George Orwell

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1984 Study Guide

Welcome to the LitCharts study guide on George Orwell's 1984. Created by the original team behind SparkNotes, LitCharts are the world's best literature guides.

Brief Biography of George Orwell

Eric Blair was born and spent his youth in India. He was educated at Eton in England. From 1922-27 he served in the Indian Imperial Police in Burma. Through his autobiographical work about poverty in London (Down and Out in Paris and London, 1933), his experiences in colonial Burma (Burmese Days, 1934) and in the Spanish Civil War (Homage to Catalonia, 1938), and the plight of unemployed coal miners in England (The Road to Wigan Pier, 1937), Blair (who wrote under the name George Orwell) exposed and critiqued the human tendency to oppress others politically, economically, and physically. He is best known for his satires of totalitarian rule: Animal Farm (1945) and Nineteen Eighty-Four (1949). Both books were widely considered to be indictments of Communism under Joseph Stalin, but Orwell insisted that they were critiques of totalitarian ideas in general, and warned that the nightmarish conditions he depicted could take place anywhere. In 1947 a lung infection contracted in Burma worsened, and in 1950 Orwell succumbed to tuberculosis at the age of 46.
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Historical Context of 1984

Orwell was a socialist, the direct result of his service as a militiaman on the Republican side against the Fascist general Francisco Franco in the Spanish Civil War. Upon his return to England he joined the British Independent Labour Party and began to write against Stalinism and the Nazi regime. Orwell was also influenced by anarchist critiques of Soviet communism and by the Marxist writings of Leon Trotsky, the exiled communist revolutionary and model for Emmanuel Goldstein in Nineteen Eighty-Four. In 1946 Orwell wrote, "Every line of serious work that I have written since 1936 has been written, directly or indirectly, against totalitarianism and for democratic socialism, as I understand it."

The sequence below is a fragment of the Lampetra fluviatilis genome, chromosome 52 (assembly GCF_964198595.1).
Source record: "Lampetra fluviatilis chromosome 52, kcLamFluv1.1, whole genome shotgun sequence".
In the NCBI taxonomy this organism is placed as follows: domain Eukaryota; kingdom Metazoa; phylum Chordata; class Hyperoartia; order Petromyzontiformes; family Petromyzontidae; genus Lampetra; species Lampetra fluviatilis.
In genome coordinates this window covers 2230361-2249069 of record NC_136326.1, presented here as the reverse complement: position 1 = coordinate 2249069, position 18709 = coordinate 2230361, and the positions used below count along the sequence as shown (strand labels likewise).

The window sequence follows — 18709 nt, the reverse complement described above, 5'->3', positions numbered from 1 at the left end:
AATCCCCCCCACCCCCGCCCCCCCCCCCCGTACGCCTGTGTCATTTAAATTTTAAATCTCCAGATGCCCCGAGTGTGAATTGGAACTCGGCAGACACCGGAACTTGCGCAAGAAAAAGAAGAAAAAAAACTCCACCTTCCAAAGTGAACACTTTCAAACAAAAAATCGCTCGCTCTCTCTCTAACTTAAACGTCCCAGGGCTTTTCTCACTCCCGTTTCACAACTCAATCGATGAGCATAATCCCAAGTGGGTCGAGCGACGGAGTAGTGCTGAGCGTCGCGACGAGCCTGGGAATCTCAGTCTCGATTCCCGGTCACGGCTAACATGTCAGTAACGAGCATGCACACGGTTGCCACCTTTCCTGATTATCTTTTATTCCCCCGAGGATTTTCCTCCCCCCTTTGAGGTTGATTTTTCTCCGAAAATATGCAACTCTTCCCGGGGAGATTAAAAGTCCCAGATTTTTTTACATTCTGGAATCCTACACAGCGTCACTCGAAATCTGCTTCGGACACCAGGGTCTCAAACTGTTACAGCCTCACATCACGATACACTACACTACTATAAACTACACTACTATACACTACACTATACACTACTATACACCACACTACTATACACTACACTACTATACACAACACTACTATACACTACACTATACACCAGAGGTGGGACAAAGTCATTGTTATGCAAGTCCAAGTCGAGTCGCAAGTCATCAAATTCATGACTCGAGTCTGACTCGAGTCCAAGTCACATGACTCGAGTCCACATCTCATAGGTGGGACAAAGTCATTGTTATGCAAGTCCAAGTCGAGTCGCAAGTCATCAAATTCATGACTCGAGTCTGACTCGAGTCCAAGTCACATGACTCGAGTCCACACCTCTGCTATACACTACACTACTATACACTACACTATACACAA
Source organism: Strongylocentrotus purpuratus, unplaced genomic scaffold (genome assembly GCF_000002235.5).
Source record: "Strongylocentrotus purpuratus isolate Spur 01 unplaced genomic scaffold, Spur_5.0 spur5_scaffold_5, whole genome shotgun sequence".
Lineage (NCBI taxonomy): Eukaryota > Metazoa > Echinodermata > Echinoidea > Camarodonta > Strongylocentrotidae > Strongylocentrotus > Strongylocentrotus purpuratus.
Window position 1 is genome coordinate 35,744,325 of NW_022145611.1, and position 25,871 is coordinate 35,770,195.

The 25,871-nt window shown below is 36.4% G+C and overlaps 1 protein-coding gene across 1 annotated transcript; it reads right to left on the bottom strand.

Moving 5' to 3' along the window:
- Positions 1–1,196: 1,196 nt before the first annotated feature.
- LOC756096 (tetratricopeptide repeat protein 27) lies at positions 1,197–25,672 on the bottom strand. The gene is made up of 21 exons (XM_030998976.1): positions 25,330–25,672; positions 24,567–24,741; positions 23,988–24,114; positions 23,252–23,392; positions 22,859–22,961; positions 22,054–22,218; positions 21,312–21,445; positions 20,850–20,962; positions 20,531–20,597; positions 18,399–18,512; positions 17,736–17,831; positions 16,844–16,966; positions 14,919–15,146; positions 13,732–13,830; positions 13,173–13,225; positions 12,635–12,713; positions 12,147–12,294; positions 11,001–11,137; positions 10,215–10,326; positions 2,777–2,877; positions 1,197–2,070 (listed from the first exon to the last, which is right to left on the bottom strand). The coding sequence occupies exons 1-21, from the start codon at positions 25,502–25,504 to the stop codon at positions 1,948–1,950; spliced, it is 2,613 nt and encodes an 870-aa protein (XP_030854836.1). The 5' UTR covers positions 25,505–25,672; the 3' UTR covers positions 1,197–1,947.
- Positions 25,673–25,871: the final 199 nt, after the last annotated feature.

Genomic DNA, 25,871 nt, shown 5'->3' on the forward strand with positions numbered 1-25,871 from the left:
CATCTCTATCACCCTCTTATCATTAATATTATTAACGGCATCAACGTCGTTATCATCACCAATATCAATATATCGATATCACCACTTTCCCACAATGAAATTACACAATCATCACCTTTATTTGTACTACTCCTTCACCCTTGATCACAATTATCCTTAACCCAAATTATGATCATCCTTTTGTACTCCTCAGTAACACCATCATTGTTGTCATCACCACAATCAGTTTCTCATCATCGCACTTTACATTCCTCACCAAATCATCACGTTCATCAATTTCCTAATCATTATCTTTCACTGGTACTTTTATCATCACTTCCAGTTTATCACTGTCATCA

Other Books Related to 1984

In 1516, Sir Thomas More published a book called Utopia. Its title meant, in Greek, either "good place" or "no place," and the book described an ideal society in order to criticize More's own society. Utopia was not the first book to imagine a perfect society; Plato's Republic, for example, does the same thing. But Utopia did give the genre a name, and numerous writers over the years wrote their own Utopian novels. In addition, a number of writers wrote Dystopian novels, in which they imagined the worst possible society, and used it to criticize their current world. Nineteen Eighty-Four is a dystopian novel. The primary literary model for Nineteen Eighty-Four is considered to be H.G. Wells's anti-Utopian satire When the Sleeper Wakes (1899), but Orwell was also influenced by the writings of the 18th century satirist Jonathan Swift, author of Gulliver's Travels (1726). Prior to writing Nineteen Eighty-Four, Orwell wrote and published essays on Aldous Huxley's Brave New World (1932), Jack London's The Iron Heel (1907), and Yevgeny Zamyatin's We (1924), dystopian novels set in an imaginary future, and James Burnham's nonfiction political tract The Managerial Revolution (1941).
Key Facts about 1984
  • Full Title: Nineteen Eighty-Four: A Novel
  • When Written: 1945-49; outline written 1943
  • Where Written: Jura, Scotland
  • When Published: June 1949
  • Literary Period: Late Modernism
  • Genre: Novel / Satire / Parable
  • Setting: London in the year 1984
  • Climax: Winston is tortured in Room 101
  • Antagonist: O'Brien
  • Point of View: Third-Person Limited

Extra Credit for 1984

Outspoken Anti-Communist. Orwell didn't just write literature that condemned the Communist state of the USSR. He did everything he could, from writing editorials to compiling lists of men he knew were Soviet spies, to combat the willful blindness of many intellectuals in the West to USSR atrocities.

Working Title. Orwell's working title for the novel was The Last Man in Europe.